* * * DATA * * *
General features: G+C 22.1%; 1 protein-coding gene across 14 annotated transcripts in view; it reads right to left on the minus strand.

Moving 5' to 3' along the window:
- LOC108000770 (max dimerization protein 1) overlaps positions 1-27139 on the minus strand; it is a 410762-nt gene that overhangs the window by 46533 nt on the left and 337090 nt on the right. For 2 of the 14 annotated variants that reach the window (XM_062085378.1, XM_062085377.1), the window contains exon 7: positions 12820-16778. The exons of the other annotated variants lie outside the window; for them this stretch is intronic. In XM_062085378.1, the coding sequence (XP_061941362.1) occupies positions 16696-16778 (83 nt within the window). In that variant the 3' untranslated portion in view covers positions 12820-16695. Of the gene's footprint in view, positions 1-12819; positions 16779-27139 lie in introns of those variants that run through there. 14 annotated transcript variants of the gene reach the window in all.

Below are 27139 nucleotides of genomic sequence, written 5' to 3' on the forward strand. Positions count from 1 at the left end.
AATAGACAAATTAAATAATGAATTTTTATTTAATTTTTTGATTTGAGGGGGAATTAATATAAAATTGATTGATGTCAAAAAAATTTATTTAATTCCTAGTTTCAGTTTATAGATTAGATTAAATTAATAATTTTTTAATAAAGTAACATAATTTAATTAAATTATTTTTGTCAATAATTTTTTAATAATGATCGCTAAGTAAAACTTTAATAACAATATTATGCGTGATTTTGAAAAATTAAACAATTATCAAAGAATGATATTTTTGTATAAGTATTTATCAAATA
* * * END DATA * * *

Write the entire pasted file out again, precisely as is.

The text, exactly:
General features: G+C 22.1%; 1 protein-coding gene across 14 annotated transcripts in view; it reads right to left on the minus strand.

Moving 5' to 3' along the window:
- LOC108000770 (max dimerization protein 1) overlaps positions 1-27139 on the minus strand; it is a 410762-nt gene that overhangs the window by 46533 nt on the left and 337090 nt on the right. For 2 of the 14 annotated variants that reach the window (XM_062085378.1, XM_062085377.1), the window contains exon 7: positions 12820-16778. The exons of the other annotated variants lie outside the window; for them this stretch is intronic. In XM_062085378.1, the coding sequence (XP_061941362.1) occupies positions 16696-16778 (83 nt within the window). In that variant the 3' untranslated portion in view covers positions 12820-16695. Of the gene's footprint in view, positions 1-12819; positions 16779-27139 lie in introns of those variants that run through there. 14 annotated transcript variants of the gene reach the window in all.

Below are 27139 nucleotides of genomic sequence, written 5' to 3' on the forward strand. Positions count from 1 at the left end.
AATAGACAAATTAAATAATGAATTTTTATTTAATTTTTTGATTTGAGGGGGAATTAATATAAAATTGATTGATGTCAAAAAAATTTATTTAATTCCTAGTTTCAGTTTATAGATTAGATTAAATTAATAATTTTTTAATAAAGTAACATAATTTAATTAAATTATTTTTGTCAATAATTTTTTAATAATGATCGCTAAGTAAAACTTTAATAACAATATTATGCGTGATTTTGAAAAATTAAACAATTATCAAAGAATGATATTTTTGTATAAGTATTTATCAAATA